Friday, July 16, 2004


The Butler Report and "AQ Khan"

I promised yesterday to write about the AQ Khan network.

Abdul Qadeer Khan, known affectionately as "AQ," is identified as the father of Pakistan’s nuclear program. In the early 70s he worked for a Dutch-German concern involved in uranium enrichment. When he was asked by Pakistan’s then leader General Zia to come home to work on Pakistan’s uranium-enrichment program, he agreed to do so, but not before first stopping by his old office to pick up as many plans as he could stuff into his suitcase.

But I’m here to write about the Butler Report, which gives a significant portion of text to AQ Khan. Let’s start with the Table of Contents.

Chapter 2

2.1 Introduction 60-63 17
2.2 AQ Khan 17
2.3 Libya 20
2.4 Iran 22
2.5 North Korea 24
2.6 General Conclusions 107-109 26

Do you notice anything strange about this list? That’s right. AQ Khan is not a country.

Now if the report had been written by a U.S. Senate staffperson, I would take it to be an honest mistake, but the Brits usually have their geography down pat by the time they make their O-levels. This is not a mistake. It is an effort to avoid the word "Pakistan."

So let’s leap to a conclusion at the outset: The Butler Report is deceptive and weaselly. But then what did we expect?

And why did they cover AQ Khan?

Our terms of reference require us:
To investigate the intelligence coverage available on WMD programmes of countries of concern and on global trade in WMD, taking into account what is now known about these programmes

So here’s what they determined about the intelligence on “AQ Khan.” As you read, feel free to substitute the word “Pakistan” as appropriate, and take note of the dates.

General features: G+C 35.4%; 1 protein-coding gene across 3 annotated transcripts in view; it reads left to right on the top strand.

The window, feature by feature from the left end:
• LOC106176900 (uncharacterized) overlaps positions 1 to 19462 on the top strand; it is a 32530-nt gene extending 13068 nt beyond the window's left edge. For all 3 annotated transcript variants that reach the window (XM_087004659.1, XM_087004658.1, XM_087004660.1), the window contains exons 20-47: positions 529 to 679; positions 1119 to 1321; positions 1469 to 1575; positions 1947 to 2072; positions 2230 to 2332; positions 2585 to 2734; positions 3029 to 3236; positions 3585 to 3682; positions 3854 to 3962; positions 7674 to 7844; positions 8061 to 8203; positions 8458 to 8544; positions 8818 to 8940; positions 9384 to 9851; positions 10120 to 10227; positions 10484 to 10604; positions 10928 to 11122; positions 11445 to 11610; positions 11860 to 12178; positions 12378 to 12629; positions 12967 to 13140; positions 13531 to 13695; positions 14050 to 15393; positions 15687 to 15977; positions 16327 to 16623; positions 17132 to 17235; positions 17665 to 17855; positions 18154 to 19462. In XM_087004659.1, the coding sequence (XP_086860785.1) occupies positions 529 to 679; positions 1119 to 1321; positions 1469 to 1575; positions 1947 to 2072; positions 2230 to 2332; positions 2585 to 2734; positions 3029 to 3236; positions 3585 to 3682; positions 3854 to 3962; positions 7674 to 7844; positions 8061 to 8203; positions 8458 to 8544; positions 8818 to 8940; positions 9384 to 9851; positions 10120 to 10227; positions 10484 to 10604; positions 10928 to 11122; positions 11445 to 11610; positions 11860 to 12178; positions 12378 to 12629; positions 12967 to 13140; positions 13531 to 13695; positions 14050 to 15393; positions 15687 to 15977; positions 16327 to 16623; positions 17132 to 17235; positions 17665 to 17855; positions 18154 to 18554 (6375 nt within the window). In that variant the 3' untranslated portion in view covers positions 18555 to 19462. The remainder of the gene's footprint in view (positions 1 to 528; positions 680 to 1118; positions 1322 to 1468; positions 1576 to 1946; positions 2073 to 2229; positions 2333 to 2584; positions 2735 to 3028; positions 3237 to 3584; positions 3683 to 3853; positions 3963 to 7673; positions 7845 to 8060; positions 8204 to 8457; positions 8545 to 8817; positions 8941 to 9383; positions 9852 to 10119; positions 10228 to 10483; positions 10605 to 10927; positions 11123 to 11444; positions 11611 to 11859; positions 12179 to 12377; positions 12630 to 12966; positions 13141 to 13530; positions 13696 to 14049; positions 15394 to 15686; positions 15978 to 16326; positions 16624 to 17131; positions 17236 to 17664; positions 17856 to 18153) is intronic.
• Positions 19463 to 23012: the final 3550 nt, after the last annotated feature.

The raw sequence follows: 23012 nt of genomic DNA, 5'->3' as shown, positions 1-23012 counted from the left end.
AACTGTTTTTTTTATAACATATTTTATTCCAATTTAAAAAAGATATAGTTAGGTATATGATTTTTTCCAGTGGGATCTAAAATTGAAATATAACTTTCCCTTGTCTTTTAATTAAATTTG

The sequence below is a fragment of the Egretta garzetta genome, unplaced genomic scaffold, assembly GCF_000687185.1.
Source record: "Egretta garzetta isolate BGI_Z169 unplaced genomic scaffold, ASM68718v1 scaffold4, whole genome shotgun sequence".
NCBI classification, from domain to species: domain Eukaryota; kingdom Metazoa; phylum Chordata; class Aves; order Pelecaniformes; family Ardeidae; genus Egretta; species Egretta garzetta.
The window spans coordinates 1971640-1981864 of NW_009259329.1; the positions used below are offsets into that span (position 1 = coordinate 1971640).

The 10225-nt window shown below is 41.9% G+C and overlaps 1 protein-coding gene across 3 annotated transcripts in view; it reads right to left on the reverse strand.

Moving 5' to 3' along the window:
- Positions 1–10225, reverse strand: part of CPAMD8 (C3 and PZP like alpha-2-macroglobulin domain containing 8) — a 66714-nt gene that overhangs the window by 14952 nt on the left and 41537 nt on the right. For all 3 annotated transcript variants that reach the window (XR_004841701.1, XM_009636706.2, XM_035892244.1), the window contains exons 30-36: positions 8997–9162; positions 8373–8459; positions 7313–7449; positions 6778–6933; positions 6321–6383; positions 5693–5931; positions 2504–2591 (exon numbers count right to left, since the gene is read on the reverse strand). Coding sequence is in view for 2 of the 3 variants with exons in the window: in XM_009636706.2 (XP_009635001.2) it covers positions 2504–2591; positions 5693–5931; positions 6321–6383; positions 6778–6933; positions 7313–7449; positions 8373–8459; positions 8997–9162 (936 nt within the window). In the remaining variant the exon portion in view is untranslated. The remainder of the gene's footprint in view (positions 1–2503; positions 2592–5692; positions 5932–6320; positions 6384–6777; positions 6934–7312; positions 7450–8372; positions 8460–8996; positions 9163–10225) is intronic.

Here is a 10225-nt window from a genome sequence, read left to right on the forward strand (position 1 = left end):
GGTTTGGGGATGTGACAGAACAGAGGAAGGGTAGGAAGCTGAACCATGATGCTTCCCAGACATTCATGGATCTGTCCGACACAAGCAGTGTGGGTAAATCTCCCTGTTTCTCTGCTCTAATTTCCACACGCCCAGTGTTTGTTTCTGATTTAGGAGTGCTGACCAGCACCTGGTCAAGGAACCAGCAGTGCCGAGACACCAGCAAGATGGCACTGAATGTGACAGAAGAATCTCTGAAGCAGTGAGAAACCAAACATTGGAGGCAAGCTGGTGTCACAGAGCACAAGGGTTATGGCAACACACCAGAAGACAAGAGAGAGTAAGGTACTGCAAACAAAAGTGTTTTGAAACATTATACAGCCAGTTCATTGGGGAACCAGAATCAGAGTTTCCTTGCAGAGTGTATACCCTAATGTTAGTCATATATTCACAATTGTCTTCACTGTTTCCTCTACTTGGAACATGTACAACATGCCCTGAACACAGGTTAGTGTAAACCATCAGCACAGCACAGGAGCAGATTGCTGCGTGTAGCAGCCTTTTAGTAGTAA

65. During the 1990s, there were intermittent clues from intelligence that AQ Khan was discussing the sale of nuclear technology to countries of concern. By early 2000, intelligence revealed that these were not isolated incidents. It became clear that Khan was at the centre of an international proliferation network.

66. By April 2000, the Joint Intelligence Committee (JIC) was noting that there was an evolving, and as yet incomplete, picture of the supply of uranium enrichment equipment to at least one customer in the Middle East, thought to be Libya, and evidence linking this activity to Khan. By September 2000, it was pointing out that the network was expanding to mass-produce components for large-scale centrifuge cascades.

67. During 2001, the JIC continued to track AQ Khan’s activities. An assessment in March 2002 pulled together all the strands of intelligence on AQ Khan then available. The conclusions showed the wide spread of Khan’s network and that he had moved his base outside Pakistan and was now controlling it through his associates in Dubai. At the same time, intelligence showed that he had now established his own production facilities, in Malaysia. He was being helped in his activities by a network of associates and suppliers, including BSA Tahir (a Sri Lankan businessman operating out of Dubai).